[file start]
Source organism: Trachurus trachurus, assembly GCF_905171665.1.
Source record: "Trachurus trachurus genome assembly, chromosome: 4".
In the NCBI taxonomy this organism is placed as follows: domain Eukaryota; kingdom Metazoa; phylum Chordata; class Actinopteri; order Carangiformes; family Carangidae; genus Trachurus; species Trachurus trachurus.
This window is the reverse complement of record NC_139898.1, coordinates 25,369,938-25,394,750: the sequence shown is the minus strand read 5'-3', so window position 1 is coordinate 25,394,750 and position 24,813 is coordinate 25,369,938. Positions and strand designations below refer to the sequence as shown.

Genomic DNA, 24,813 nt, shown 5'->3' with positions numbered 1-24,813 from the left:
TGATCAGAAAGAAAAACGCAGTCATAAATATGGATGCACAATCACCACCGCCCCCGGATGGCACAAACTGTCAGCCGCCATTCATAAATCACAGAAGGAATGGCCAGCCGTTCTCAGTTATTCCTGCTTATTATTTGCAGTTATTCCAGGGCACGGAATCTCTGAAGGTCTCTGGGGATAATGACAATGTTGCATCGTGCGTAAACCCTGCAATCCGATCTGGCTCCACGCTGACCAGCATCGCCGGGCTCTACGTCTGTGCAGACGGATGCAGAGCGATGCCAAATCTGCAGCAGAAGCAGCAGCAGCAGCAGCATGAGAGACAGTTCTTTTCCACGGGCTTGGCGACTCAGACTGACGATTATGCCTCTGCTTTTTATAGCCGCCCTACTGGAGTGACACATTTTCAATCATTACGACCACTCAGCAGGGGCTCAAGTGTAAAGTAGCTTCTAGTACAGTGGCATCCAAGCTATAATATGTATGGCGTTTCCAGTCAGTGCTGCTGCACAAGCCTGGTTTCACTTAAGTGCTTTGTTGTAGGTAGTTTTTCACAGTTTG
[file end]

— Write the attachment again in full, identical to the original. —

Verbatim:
Source organism: Trachurus trachurus, assembly GCF_905171665.1.
Source record: "Trachurus trachurus genome assembly, chromosome: 4".
In the NCBI taxonomy this organism is placed as follows: domain Eukaryota; kingdom Metazoa; phylum Chordata; class Actinopteri; order Carangiformes; family Carangidae; genus Trachurus; species Trachurus trachurus.
This window is the reverse complement of record NC_139898.1, coordinates 25,369,938-25,394,750: the sequence shown is the minus strand read 5'-3', so window position 1 is coordinate 25,394,750 and position 24,813 is coordinate 25,369,938. Positions and strand designations below refer to the sequence as shown.

Genomic DNA, 24,813 nt, shown 5'->3' with positions numbered 1-24,813 from the left:
TGATCAGAAAGAAAAACGCAGTCATAAATATGGATGCACAATCACCACCGCCCCCGGATGGCACAAACTGTCAGCCGCCATTCATAAATCACAGAAGGAATGGCCAGCCGTTCTCAGTTATTCCTGCTTATTATTTGCAGTTATTCCAGGGCACGGAATCTCTGAAGGTCTCTGGGGATAATGACAATGTTGCATCGTGCGTAAACCCTGCAATCCGATCTGGCTCCACGCTGACCAGCATCGCCGGGCTCTACGTCTGTGCAGACGGATGCAGAGCGATGCCAAATCTGCAGCAGAAGCAGCAGCAGCAGCAGCATGAGAGACAGTTCTTTTCCACGGGCTTGGCGACTCAGACTGACGATTATGCCTCTGCTTTTTATAGCCGCCCTACTGGAGTGACACATTTTCAATCATTACGACCACTCAGCAGGGGCTCAAGTGTAAAGTAGCTTCTAGTACAGTGGCATCCAAGCTATAATATGTATGGCGTTTCCAGTCAGTGCTGCTGCACAAGCCTGGTTTCACTTAAGTGCTTTGTTGTAGGTAGTTTTTCACAGTTTG